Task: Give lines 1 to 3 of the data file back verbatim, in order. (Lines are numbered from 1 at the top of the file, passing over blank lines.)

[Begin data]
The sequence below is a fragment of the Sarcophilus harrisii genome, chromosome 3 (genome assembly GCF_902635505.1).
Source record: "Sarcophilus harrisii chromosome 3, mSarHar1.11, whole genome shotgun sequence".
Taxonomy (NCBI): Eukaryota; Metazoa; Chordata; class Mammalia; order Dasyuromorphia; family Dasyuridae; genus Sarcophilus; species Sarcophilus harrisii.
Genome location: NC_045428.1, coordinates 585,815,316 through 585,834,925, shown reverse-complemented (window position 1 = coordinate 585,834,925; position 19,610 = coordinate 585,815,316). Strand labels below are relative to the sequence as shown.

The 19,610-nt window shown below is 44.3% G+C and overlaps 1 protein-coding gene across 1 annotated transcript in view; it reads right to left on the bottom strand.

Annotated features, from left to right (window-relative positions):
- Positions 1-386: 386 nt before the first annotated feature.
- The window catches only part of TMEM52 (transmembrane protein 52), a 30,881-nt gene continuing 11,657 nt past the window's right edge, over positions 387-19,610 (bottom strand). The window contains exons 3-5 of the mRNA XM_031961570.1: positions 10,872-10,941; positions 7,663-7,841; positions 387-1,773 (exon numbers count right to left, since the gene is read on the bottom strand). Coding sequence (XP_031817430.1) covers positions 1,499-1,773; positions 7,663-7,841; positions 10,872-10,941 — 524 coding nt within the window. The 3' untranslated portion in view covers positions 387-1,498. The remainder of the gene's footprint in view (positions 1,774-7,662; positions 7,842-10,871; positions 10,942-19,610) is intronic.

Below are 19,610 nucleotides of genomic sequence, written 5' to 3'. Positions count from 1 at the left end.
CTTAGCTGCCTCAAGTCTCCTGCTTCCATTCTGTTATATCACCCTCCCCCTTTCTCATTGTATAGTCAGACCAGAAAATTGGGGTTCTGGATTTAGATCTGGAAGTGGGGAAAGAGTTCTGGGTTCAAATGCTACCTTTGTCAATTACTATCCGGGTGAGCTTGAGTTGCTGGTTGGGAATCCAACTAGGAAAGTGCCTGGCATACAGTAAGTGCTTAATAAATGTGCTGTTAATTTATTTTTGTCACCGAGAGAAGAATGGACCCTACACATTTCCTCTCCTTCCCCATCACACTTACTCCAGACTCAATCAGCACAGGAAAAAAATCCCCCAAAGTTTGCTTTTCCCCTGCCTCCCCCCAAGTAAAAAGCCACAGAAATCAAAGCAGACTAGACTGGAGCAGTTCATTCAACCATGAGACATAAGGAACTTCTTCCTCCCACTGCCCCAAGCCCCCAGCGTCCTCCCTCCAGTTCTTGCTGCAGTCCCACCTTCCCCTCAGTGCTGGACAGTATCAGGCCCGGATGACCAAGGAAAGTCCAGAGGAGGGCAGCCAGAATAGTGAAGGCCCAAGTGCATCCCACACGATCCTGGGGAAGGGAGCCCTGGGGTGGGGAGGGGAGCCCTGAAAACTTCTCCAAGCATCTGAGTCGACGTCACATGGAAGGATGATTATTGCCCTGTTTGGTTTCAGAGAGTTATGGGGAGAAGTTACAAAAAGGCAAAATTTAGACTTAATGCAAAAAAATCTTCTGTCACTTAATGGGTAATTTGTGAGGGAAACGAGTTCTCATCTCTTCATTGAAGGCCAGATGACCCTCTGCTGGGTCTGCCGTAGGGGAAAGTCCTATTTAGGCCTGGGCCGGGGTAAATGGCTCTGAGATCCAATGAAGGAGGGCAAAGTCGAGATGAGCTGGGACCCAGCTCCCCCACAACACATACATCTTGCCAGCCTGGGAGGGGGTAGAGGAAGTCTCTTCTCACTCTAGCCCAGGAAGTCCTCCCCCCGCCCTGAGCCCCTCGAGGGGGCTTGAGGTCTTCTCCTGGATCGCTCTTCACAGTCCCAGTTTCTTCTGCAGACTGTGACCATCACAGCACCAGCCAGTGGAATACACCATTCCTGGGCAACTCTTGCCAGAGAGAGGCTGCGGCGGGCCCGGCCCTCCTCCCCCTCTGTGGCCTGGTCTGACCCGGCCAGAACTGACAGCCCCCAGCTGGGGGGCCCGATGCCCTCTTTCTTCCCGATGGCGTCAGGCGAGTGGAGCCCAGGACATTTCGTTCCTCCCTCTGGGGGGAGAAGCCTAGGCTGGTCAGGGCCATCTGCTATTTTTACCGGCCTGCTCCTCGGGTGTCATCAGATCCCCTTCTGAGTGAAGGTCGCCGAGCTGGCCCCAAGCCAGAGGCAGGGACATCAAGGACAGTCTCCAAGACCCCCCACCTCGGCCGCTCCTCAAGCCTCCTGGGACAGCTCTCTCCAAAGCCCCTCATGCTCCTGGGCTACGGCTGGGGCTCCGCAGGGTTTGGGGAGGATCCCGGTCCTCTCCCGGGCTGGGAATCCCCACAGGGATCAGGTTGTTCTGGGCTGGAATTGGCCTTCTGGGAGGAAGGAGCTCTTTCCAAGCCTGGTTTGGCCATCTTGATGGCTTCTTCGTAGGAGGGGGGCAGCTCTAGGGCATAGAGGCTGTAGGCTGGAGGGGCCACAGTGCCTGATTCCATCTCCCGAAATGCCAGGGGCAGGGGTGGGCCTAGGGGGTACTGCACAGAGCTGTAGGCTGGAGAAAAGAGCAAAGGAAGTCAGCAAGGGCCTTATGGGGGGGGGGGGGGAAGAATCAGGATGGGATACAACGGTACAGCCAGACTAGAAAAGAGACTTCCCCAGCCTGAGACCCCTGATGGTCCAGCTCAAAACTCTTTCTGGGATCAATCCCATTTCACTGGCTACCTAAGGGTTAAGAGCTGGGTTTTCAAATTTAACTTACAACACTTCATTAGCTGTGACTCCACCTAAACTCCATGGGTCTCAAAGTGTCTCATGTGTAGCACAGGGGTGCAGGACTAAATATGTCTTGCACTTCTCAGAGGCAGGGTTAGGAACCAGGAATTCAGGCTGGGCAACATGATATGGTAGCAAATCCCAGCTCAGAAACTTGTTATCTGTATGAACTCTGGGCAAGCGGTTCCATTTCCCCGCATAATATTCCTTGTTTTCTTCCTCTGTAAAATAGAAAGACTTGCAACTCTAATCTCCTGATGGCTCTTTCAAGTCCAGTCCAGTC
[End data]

The sequence below is a fragment of the Sarcophilus harrisii genome, chromosome 3 (genome assembly GCF_902635505.1).
Source record: "Sarcophilus harrisii chromosome 3, mSarHar1.11, whole genome shotgun sequence".
Taxonomy (NCBI): Eukaryota; Metazoa; Chordata; class Mammalia; order Dasyuromorphia; family Dasyuridae; genus Sarcophilus; species Sarcophilus harrisii.